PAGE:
While it may sound strange, perhaps the best word to describe the market action on Monday is, disappointing. Yes, the Dow Jones Industrial Average popped 288 points. The S&P 500 gained 1.1%. The NASDAQ 100 surged 1.5%. And oil jumped 5%. Yet, based on the early indications from the futures and some of the developments of the day, the end result left something to be desired.
With the two big, bad fears that had been the primary drivers of the recent correction - fears that the Fed would overshoot and the trade war with China would become a drag on the global economy - appearing to be resolved, investors came into Monday morning in a good mood. Stock futures had been pointing to a gain for the Dow of more than 450 points. And based on the way the trend-following algos tend to "chase their tails" on days when the indices experience outsized moves, one might have expected the early gains to build as the day wore on.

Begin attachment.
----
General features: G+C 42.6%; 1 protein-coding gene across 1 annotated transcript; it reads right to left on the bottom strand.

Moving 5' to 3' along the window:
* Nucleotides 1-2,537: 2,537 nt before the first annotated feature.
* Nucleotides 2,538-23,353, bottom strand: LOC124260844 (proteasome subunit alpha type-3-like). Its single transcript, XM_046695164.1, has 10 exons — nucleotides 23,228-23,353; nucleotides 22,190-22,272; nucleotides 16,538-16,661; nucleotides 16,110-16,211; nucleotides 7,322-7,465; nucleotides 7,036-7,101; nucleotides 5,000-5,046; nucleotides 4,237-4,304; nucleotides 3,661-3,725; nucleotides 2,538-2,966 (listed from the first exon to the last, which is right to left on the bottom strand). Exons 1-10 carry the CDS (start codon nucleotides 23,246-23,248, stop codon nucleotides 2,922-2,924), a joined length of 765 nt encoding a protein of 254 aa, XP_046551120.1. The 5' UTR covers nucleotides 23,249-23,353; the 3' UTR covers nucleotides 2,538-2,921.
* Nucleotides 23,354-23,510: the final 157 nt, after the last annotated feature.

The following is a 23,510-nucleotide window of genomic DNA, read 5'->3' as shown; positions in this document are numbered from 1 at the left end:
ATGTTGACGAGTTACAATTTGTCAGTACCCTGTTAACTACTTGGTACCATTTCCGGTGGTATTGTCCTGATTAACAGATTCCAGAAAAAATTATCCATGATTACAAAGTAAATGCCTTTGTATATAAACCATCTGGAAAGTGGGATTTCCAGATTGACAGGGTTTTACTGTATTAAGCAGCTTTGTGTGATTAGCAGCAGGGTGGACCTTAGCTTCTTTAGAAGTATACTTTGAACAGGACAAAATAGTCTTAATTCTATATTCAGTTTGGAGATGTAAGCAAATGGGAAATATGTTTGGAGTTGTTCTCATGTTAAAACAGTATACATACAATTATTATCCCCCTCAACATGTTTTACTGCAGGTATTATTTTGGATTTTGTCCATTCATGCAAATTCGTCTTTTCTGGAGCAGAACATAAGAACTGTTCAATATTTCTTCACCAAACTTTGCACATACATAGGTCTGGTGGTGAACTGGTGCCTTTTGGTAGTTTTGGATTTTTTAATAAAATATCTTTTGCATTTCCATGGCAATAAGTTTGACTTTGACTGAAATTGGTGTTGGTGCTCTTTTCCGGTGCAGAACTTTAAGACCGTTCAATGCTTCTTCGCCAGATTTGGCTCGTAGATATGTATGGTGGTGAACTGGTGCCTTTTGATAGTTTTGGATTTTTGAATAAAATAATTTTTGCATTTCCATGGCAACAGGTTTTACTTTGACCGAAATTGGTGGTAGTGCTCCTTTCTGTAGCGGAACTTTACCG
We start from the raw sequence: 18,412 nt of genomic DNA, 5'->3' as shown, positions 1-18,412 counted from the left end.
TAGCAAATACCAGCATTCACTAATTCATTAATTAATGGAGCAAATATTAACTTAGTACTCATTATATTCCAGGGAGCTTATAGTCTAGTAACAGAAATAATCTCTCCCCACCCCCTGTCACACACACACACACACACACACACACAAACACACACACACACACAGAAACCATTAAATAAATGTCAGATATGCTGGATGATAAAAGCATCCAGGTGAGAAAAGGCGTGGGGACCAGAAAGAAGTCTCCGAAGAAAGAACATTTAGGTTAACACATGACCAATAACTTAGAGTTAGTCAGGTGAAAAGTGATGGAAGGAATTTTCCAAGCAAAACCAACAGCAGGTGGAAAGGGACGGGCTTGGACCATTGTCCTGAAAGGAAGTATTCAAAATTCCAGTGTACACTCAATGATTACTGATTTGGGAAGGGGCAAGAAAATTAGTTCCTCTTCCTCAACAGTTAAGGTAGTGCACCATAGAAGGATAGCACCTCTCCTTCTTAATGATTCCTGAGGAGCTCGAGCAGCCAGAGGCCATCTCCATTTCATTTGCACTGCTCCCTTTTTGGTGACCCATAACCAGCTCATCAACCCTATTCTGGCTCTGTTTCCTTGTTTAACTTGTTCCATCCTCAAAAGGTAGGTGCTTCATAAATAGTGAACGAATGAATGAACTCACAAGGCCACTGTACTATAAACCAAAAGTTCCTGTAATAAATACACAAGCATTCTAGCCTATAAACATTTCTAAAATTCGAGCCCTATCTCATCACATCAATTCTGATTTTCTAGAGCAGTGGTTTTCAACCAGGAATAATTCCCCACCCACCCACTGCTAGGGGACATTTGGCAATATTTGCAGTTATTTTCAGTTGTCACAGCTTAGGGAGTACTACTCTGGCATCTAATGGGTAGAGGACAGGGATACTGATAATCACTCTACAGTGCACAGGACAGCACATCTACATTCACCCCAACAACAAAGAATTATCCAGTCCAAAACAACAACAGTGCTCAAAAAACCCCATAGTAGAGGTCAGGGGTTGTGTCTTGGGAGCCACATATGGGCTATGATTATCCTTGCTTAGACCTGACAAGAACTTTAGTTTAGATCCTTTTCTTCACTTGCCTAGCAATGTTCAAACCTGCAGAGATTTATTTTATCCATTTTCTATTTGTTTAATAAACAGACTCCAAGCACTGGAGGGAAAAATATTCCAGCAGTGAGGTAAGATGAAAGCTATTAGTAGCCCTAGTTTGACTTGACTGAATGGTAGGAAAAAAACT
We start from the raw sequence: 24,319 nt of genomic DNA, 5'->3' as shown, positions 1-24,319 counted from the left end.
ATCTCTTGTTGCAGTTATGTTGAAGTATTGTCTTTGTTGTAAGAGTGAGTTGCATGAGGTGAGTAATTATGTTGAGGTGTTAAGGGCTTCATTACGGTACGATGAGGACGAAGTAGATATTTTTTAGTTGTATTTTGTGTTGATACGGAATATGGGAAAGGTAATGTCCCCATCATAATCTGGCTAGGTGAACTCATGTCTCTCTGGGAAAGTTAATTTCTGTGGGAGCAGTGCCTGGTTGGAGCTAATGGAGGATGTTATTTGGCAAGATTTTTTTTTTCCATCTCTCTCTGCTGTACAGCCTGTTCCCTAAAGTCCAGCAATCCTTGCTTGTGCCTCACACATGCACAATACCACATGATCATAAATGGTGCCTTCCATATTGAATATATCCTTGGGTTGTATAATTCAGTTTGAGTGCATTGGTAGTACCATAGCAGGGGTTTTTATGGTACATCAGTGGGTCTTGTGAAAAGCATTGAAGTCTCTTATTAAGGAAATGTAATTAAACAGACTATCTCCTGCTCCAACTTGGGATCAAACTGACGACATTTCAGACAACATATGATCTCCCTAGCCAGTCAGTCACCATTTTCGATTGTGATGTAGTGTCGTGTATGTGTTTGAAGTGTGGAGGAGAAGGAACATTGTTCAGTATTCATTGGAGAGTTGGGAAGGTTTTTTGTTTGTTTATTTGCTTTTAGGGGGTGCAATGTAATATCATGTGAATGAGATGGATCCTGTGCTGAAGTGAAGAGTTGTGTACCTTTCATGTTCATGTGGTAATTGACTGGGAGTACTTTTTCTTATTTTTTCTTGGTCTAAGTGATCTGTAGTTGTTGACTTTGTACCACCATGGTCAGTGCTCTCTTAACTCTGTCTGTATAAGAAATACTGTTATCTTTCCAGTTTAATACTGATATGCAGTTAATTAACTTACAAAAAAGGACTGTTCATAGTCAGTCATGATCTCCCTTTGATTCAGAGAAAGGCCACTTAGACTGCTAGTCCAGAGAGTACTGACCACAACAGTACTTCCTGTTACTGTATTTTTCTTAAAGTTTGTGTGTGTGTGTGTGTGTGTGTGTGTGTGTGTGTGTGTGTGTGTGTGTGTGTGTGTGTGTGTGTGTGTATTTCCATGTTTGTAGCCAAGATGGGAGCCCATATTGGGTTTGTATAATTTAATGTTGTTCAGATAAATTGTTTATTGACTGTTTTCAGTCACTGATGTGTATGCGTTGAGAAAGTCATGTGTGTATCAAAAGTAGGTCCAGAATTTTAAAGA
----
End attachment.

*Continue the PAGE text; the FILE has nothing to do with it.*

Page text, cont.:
But instead of traders falling all over themselves to cover their shorts, add some exposure, and put risk back on, we got the opposite. Exactly one minute after the stock market's opening bell rang, the sellers attacked. And by 11:47 am EST, the venerable DJIA had given back 306 points of the day's gain. Heck, at one point, both the Russell 200 and S&P Midcap indices were red on the day. The word you are probably looking for is, ugh.
So, what gives here? Why was good news not viewed as such? Why weren't the sellers overrun with buy orders? After all, Powell had talked nice and Trump had made a "deal" with China. And since the outlook for the U.S. economy, and, in turn ...